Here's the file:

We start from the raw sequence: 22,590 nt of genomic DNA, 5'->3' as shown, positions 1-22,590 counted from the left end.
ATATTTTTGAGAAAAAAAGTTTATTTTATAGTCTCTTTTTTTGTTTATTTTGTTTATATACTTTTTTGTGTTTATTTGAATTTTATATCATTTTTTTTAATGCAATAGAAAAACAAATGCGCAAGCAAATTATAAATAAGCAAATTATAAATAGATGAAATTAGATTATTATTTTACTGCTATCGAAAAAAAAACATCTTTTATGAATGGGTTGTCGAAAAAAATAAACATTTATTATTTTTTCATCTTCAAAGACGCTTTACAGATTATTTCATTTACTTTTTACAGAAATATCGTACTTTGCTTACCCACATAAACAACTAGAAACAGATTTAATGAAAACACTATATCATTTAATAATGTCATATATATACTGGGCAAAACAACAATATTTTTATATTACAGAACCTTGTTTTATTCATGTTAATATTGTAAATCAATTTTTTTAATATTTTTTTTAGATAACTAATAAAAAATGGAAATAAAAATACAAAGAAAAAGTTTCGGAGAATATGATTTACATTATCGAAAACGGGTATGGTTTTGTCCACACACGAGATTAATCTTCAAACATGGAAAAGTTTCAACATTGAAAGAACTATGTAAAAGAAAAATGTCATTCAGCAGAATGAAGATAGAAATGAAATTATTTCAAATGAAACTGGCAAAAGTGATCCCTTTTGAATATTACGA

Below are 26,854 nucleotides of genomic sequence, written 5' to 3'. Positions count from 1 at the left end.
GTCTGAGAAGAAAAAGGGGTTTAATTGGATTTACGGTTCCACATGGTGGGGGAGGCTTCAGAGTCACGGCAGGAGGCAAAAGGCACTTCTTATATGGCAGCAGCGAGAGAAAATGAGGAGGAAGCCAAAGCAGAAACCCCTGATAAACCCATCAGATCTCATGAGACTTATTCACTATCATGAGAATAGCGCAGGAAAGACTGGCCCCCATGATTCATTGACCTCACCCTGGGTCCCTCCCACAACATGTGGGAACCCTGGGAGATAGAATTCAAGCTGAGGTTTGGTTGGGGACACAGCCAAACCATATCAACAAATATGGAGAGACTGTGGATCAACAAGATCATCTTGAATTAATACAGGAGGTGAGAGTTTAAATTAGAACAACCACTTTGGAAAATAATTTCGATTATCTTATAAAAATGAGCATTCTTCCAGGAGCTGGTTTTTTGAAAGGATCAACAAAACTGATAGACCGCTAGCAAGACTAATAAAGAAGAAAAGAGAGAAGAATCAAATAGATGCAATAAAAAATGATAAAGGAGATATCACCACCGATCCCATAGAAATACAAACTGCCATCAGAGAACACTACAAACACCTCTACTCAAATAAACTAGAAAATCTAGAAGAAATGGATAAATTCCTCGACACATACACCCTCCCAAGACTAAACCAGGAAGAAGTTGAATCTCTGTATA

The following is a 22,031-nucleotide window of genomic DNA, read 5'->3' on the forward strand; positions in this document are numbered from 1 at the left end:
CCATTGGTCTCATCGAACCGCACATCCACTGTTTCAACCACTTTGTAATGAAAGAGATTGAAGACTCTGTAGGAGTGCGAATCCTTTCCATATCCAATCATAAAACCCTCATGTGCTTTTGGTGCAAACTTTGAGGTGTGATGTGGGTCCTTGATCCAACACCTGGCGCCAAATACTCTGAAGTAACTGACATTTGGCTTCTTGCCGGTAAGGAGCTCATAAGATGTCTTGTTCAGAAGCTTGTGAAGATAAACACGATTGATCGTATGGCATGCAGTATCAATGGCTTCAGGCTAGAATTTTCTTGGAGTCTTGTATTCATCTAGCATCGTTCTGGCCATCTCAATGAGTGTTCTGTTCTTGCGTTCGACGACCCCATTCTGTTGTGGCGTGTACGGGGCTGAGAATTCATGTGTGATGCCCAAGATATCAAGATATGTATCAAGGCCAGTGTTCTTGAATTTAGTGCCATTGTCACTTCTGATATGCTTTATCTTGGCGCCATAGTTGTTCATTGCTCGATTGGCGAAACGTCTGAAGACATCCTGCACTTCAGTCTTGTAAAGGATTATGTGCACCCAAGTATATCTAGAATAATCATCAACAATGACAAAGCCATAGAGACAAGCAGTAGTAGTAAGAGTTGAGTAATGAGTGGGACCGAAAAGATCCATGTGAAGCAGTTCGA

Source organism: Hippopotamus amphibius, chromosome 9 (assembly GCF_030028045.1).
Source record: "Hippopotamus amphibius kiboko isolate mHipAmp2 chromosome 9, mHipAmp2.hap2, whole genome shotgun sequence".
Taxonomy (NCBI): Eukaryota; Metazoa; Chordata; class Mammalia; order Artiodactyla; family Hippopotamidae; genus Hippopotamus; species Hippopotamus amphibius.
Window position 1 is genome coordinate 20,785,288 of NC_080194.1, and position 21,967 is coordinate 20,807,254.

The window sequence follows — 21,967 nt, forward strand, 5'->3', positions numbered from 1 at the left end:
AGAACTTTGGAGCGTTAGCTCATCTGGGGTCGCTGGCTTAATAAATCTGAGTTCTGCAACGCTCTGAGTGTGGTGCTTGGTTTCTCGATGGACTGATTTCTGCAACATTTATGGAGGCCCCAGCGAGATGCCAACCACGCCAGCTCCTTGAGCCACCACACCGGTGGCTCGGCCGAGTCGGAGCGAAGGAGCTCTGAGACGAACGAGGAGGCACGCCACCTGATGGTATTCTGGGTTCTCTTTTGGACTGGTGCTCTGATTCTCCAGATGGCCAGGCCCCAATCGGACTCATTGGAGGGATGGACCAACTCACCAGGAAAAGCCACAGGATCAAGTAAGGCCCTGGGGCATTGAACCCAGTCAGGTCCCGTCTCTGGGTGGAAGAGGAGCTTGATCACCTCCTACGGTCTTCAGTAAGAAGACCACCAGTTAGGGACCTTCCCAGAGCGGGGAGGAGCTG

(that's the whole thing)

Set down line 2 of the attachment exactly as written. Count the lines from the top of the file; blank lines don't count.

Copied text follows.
ATATTTTTGAGAAAAAAAGTTTATTTTATAGTCTCTTTTTTTGTTTATTTTGTTTATATACTTTTTTGTGTTTATTTGAATTTTATATCATTTTTTTTAATGCAATAGAAAAACAAATGCGCAAGCAAATTATAAATAAGCAAATTATAAATAGATGAAATTAGATTATTATTTTACTGCTATCGAAAAAAAAACATCTTTTATGAATGGGTTGTCGAAAAAAATAAACATTTATTATTTTTTCATCTTCAAAGACGCTTTACAGATTATTTCATTTACTTTTTACAGAAATATCGTACTTTGCTTACCCACATAAACAACTAGAAACAGATTTAATGAAAACACTATATCATTTAATAATGTCATATATATACTGGGCAAAACAACAATATTTTTATATTACAGAACCTTGTTTTATTCATGTTAATATTGTAAATCAATTTTTTTAATATTTTTTTTAGATAACTAATAAAAAATGGAAATAAAAATACAAAGAAAAAGTTTCGGAGAATATGATTTACATTATCGAAAACGGGTATGGTTTTGTCCACACACGAGATTAATCTTCAAACATGGAAAAGTTTCAACATTGAAAGAACTATGTAAAAGAAAAATGTCATTCAGCAGAATGAAGATAGAAATGAAATTATTTCAAATGAAACTGGCAAAAGTGATCCCTTTTGAATATTACGA